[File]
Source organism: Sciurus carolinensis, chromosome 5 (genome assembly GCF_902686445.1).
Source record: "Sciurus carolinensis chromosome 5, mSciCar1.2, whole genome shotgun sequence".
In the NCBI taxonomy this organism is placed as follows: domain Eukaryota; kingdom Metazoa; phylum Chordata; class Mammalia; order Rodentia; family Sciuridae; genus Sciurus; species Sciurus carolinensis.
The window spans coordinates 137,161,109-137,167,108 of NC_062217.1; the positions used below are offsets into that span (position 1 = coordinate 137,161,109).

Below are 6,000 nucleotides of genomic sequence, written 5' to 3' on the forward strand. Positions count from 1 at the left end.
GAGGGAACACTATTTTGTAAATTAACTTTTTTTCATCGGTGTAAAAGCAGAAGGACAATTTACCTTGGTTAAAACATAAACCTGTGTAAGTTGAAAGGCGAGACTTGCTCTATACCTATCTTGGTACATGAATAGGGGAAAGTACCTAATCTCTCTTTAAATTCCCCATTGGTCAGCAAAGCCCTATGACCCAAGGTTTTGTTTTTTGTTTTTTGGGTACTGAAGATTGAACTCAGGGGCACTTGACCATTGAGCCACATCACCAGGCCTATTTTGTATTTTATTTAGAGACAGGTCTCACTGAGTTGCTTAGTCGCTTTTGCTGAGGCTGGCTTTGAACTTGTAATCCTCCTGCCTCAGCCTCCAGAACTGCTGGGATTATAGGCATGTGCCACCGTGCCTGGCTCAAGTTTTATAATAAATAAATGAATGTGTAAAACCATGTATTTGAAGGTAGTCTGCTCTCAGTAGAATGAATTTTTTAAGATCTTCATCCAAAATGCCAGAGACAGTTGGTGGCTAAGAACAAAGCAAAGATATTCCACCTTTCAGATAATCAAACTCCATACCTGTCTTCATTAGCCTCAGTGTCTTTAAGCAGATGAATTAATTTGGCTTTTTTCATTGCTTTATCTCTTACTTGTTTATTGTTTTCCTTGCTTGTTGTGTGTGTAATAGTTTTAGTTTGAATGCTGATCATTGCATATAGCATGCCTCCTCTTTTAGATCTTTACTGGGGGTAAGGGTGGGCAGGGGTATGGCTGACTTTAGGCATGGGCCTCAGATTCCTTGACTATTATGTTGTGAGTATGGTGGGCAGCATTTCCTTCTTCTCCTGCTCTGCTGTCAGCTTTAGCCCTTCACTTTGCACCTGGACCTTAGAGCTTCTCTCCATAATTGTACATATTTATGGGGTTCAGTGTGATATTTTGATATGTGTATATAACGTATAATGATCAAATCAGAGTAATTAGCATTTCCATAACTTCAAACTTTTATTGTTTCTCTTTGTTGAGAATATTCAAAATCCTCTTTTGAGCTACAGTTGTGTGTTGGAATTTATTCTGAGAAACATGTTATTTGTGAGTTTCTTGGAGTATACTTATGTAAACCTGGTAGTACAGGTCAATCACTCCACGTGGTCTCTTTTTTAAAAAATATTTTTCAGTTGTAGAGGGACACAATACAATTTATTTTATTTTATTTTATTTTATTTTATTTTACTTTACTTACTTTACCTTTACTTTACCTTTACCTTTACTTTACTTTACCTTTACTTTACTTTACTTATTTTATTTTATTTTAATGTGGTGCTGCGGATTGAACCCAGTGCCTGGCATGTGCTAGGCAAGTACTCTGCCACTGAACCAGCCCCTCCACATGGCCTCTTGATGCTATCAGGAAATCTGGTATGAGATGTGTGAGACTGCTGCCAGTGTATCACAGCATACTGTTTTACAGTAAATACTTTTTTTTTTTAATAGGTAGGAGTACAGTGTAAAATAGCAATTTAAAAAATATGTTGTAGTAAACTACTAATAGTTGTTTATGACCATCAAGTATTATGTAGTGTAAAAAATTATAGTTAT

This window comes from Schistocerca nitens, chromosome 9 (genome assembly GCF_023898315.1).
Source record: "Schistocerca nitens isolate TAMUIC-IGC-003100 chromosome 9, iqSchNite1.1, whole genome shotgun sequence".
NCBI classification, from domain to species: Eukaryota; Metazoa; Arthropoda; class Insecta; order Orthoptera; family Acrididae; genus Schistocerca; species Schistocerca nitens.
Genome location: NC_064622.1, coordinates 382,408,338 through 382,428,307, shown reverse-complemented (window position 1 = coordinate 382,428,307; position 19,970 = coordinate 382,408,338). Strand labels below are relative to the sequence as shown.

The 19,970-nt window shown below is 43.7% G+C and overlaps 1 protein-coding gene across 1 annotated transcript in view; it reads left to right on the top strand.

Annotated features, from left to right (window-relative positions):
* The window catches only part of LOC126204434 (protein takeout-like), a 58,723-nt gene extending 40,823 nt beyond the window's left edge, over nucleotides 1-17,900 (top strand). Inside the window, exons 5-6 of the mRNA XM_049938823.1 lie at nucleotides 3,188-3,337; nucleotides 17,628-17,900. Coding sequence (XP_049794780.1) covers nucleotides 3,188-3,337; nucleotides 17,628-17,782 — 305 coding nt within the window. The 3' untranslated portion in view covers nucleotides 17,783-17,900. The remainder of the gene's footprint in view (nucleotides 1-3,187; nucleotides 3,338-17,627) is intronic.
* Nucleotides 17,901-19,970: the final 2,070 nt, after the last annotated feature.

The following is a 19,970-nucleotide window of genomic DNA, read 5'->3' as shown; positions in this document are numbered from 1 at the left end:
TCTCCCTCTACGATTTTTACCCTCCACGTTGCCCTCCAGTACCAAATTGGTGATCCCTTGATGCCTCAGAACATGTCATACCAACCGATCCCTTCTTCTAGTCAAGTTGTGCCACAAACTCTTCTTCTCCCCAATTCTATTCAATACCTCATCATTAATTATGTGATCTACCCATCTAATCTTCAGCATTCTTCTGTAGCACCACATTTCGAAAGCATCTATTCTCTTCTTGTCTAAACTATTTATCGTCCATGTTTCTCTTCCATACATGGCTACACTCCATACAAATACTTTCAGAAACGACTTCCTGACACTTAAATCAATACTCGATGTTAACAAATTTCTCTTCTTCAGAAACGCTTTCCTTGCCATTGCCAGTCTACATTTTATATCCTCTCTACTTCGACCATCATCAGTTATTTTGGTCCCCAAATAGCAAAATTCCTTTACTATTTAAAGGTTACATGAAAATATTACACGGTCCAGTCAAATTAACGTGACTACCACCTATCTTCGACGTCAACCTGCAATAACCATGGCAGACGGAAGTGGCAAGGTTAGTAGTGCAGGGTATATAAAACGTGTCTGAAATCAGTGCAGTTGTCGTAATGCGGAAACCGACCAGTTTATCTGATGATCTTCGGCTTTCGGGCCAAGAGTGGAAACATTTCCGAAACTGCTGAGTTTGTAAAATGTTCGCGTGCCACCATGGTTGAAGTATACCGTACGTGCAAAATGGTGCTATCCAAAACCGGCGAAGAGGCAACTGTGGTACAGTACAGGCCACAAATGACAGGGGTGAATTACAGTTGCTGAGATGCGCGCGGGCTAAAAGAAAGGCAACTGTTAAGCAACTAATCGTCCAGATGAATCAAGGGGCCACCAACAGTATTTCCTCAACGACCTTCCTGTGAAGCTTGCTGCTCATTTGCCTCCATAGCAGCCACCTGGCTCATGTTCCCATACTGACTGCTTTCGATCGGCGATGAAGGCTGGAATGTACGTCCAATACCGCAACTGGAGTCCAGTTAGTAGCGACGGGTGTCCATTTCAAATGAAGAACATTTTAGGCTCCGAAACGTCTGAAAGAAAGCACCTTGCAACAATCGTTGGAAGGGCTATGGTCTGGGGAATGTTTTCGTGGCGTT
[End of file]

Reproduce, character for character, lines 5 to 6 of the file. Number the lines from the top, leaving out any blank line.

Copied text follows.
Below are 6,000 nucleotides of genomic sequence, written 5' to 3' on the forward strand. Positions count from 1 at the left end.
GAGGGAACACTATTTTGTAAATTAACTTTTTTTCATCGGTGTAAAAGCAGAAGGACAATTTACCTTGGTTAAAACATAAACCTGTGTAAGTTGAAAGGCGAGACTTGCTCTATACCTATCTTGGTACATGAATAGGGGAAAGTACCTAATCTCTCTTTAAATTCCCCATTGGTCAGCAAAGCCCTATGACCCAAGGTTTTGTTTTTTGTTTTTTGGGTACTGAAGATTGAACTCAGGGGCACTTGACCATTGAGCCACATCACCAGGCCTATTTTGTATTTTATTTAGAGACAGGTCTCACTGAGTTGCTTAGTCGCTTTTGCTGAGGCTGGCTTTGAACTTGTAATCCTCCTGCCTCAGCCTCCAGAACTGCTGGGATTATAGGCATGTGCCACCGTGCCTGGCTCAAGTTTTATAATAAATAAATGAATGTGTAAAACCATGTATTTGAAGGTAGTCTGCTCTCAGTAGAATGAATTTTTTAAGATCTTCATCCAAAATGCCAGAGACAGTTGGTGGCTAAGAACAAAGCAAAGATATTCCACCTTTCAGATAATCAAACTCCATACCTGTCTTCATTAGCCTCAGTGTCTTTAAGCAGATGAATTAATTTGGCTTTTTTCATTGCTTTATCTCTTACTTGTTTATTGTTTTCCTTGCTTGTTGTGTGTGTAATAGTTTTAGTTTGAATGCTGATCATTGCATATAGCATGCCTCCTCTTTTAGATCTTTACTGGGGGTAAGGGTGGGCAGGGGTATGGCTGACTTTAGGCATGGGCCTCAGATTCCTTGACTATTATGTTGTGAGTATGGTGGGCAGCATTTCCTTCTTCTCCTGCTCTGCTGTCAGCTTTAGCCCTTCACTTTGCACCTGGACCTTAGAGCTTCTCTCCATAATTGTACATATTTATGGGGTTCAGTGTGATATTTTGATATGTGTATATAACGTATAATGATCAAATCAGAGTAATTAGCATTTCCATAACTTCAAACTTTTATTGTTTCTCTTTGTTGAGAATATTCAAAATCCTCTTTTGAGCTACAGTTGTGTGTTGGAATTTATTCTGAGAAACATGTTATTTGTGAGTTTCTTGGAGTATACTTATGTAAACCTGGTAGTACAGGTCAATCACTCCACGTGGTCTCTTTTTTAAAAAATATTTTTCAGTTGTAGAGGGACACAATACAATTTATTTTATTTTATTTTATTTTATTTTATTTTACTTTACTTACTTTACCTTTACTTTACCTTTACCTTTACTTTACTTTACCTTTACTTTACTTTACTTATTTTATTTTATTTTAATGTGGTGCTGCGGATTGAACCCAGTGCCTGGCATGTGCTAGGCAAGTACTCTGCCACTGAACCAGCCCCTCCACATGGCCTCTTGATGCTATCAGGAAATCTGGTATGAGATGTGTGAGACTGCTGCCAGTGTATCACAGCATACTGTTTTACAGTAAATACTTTTTTTTTTTAATAGGTAGGAGTACAGTGTAAAATAGCAATTTAAAAAATATGTTGTAGTAAACTACTAATAGTTGTTTATGACCATCAAGTATTATGTAGTGTAAAAAATTATAGTTAT